Survey finds hen harriers are closer to extinction

Hen harriers are on the brink of extinction in England after the number of breeding pairs fell to just four last year, according to new figures.

A hen harrier in flight. Picture: RSPB Images/PA Wire.

The fifth national hen harrier survey showed the number of breeding pairs of the bird of prey in England fell from 12 in 2010 to four in 2016.

Scotland, which is home to 80 per cent of the UK population of hen harriers, saw its number of breeding pairs drop to 460 in 2016 from 505 six years earlier.

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The number of breeding pairs in Wales fell to 35 from 57 while Northern Ireland also experienced a drop from 59 to 46.

Hen harriers are the most threatened birds of prey in the UK, with conservationists blaming illegal persecution as well as the historic destruction of vital heather moorland and forestry habitats.

In North Yorkshire, five tagged hen harriers were reported missing between November 2016 and February this year.

The RSPB believes there should have numerous hen harriers in Yorkshire but none have been known to breed in the region for several years.

Martin Harper, the RSPB’s conservation director, warned: “The latest figures back up a continued trend that we have seen for more than a decade - hen harrier numbers are on the decline throughout the UK.

“The illegal killing of this bird of prey is a significant factor behind the diminishing numbers and a large barrier stopping their recovery.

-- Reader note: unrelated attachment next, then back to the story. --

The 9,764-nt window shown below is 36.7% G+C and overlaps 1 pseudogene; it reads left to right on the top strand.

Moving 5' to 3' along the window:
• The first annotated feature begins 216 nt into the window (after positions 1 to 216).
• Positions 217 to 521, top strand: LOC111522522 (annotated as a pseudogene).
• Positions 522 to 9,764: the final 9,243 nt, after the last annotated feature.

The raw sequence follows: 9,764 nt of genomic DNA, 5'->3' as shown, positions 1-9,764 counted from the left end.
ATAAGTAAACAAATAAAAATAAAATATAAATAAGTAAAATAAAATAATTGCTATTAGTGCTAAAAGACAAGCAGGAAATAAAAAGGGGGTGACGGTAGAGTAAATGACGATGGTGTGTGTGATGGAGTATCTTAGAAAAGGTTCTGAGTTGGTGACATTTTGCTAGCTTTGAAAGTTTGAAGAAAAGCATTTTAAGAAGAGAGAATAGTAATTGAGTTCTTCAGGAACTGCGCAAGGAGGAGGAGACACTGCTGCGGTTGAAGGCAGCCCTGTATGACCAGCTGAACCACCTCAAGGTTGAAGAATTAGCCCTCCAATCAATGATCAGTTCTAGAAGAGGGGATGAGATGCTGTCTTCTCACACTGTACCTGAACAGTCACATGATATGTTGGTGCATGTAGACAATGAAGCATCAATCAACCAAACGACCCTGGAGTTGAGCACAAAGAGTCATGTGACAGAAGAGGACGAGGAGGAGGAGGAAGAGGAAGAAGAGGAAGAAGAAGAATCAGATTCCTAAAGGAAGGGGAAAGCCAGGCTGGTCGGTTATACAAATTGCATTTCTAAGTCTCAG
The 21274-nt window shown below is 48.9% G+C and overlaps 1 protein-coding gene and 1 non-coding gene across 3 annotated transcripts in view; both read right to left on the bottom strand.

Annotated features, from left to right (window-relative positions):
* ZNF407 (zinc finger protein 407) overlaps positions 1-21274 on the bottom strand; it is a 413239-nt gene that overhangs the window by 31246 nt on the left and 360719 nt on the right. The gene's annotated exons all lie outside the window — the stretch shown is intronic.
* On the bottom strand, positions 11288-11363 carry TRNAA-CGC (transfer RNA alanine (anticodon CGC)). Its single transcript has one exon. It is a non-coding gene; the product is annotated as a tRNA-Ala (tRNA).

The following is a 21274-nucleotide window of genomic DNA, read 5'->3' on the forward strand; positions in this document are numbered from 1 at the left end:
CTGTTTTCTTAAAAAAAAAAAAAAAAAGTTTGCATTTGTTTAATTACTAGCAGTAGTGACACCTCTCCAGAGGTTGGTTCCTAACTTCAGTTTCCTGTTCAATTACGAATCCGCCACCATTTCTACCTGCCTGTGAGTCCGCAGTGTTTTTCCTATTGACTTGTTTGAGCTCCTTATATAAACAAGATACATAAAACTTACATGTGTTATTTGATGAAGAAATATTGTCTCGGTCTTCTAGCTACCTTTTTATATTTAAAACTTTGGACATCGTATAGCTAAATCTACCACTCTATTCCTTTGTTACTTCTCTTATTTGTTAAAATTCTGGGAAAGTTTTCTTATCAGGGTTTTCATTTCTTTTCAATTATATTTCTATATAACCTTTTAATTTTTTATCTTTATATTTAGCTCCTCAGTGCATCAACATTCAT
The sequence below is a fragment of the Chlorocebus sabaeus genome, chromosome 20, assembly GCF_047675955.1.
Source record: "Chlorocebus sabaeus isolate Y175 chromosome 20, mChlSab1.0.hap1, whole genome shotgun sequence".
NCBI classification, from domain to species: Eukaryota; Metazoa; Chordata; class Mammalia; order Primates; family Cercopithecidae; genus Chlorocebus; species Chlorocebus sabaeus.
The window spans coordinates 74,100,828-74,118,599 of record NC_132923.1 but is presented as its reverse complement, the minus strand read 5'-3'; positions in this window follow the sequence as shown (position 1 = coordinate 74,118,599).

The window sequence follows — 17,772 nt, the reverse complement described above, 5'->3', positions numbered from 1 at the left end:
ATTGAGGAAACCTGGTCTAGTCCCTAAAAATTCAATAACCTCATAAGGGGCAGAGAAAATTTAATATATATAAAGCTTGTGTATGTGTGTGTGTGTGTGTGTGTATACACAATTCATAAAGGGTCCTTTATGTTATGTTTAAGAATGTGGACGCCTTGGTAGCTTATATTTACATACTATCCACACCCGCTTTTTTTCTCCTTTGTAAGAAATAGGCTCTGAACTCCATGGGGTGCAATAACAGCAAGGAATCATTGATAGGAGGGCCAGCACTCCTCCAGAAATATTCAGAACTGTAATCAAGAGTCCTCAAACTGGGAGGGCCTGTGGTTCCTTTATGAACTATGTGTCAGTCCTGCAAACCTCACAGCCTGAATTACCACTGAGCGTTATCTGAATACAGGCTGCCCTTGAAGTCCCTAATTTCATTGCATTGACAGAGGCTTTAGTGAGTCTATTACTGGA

“Without purposeful action from all, including governments across the UK and the shooting industry, we may see hen harriers once again lost from more parts of the country.”

The charity last year withdrew its support for the government’s Hen Harrier Action Plan over its perceived failure to deliver urgent action and change in behaviour which the RSPB says is needed to save Britain’s rarest bird of prey from extinction. Instead it has called for a USA-style licensing system for grouse moors.

The Moorland Association continues to back the government’s plan.

Simon Wotton, lead author of the latest study, said: “We hope these results will convince all those who are in a position to help hen harriers to take positive steps to ensure their protection and rebuild the UK’s hen harrier population for people to enjoy for generations to come.”